Exciting young British composer
Mark-Anthony Turnage is enjoying a high profile at the moment. With a major festival and national tour of his work about to start, he talks to
Sean Rafferty about his jazz-inspired music. Faure, Bach and Villa-Lobos also feature, and leading up to 7.00 Hoist's Oriental suite Beni Mora.
Handel's oratorio Samson was very well received at its first performance in 1743 and has remained one of his most popular oratorios.
Newburgh Hamilton's adaptation of John Milton concentrates on the final events of Samson's life and his journey to fulfilment as an instrument of divine will.
Symphony of Harmony and Invention, conductor Harry Christophers
Writing between the Bar Unes
The last of four programmes in which Philip Dodd talks to leading novelists to find out why words and music have become so interwoven.
Rockin' and Rollin'
Novelists Hanif Kureishi , Nik Cohn ,
Gordon Burn and Jeff Noon describe how the world of pop and pop music has become common currency.
Patrick Wright explores The Palace of Projects as the celebrated Soviet artists llya and Emilia Kabakov turn their hands to transforming
London's Roundhouse into an exhibition of visionary futures. llya Kabakov, once part of the Moscow artistic underground, talks of the dreams of the 20th century and the death of painting.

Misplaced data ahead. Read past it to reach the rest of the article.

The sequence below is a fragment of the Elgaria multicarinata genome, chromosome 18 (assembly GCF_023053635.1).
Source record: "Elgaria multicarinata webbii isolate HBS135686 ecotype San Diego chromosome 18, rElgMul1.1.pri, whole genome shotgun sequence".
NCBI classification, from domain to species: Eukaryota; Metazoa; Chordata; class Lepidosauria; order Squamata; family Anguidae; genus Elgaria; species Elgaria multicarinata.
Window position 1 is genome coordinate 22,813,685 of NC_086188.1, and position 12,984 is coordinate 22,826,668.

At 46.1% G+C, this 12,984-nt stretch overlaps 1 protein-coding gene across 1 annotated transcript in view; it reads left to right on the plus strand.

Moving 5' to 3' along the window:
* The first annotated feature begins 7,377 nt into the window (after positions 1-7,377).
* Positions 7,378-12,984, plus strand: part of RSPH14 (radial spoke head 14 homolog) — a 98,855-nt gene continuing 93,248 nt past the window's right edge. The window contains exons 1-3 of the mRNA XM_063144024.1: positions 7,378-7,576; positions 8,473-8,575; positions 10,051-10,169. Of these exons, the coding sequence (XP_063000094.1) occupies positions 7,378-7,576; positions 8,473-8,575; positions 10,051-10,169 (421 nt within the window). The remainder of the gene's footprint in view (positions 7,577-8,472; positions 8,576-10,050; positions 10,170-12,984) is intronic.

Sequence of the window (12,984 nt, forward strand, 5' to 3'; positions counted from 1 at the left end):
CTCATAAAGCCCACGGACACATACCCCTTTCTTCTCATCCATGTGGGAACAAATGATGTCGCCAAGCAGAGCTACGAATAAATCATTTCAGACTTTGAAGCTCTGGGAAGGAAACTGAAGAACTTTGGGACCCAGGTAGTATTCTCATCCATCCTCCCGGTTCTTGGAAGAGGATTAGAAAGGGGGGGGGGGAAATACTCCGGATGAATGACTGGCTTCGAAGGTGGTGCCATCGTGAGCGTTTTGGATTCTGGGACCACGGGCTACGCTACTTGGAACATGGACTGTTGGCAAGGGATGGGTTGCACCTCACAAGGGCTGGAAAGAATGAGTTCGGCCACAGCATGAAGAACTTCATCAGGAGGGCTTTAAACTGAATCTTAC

And the visionary futures of British architecture are debated as London hosts a major international symposium on architecture and the millennium. Will technological progress or environmental sensitivity be the decisive influence on the shape of intelligent buildings in the next century?
Producer Rob Ketteridge
Uncle and nephew, Louis and Francois Couperin were the two most famous members of a musical dynasty that can be traced back to the 16th century and lived on into the late 19th. Paul Guinery looks at their world.
4: Shades of Darkness
Ever since the early Renaissance, composers have been drawn to the Lamentations of Jeremiah - the Old
Testament verses mourning the destruction of Jerusalem.
Paul Guinery introduces Frangois Couperin 's celebrated setting of these words - his three Lecons de Tenebres - performed by Gerard Lesne and Steve Dugardin (high tenors) and II Seminario Musicale. The lessons are interspersed with plainchant sung by baritone Josep Cabre.
Repeated from last Thursday
Digby Fairweather presents the last part of a concert celebrating the jazz trumpet.
With Donald Macleod.
1.00 Utrecht Symphony Orchestra, conducted by David Shallon
Liszt Les Preludes ; Hungarian
Fantasy Saint-Saens Symphony No 3 in C minor (Organ)
2.10 Chopin Four Ballades Valerie Tryon (piano)
3.00 Tchaikovsky The Seasons Juhani Lagerspetz (piano)
4.05 Cavalli Magnificat Concerto Palatino
4.25 Prokofiev Suite: Romeo and Juliet
Finnish Radio Symphony Orchestra, conducted by Jukka-Pekka Saraste
5.05 Ravel La Valse
Utrecht Symphony Orchestra, conducted by Jean Fournet
5.30 Weber Variations on a Theme from "Silvana", Op 33
Aladar Janoska (clarinet), Silvia Capova (piano)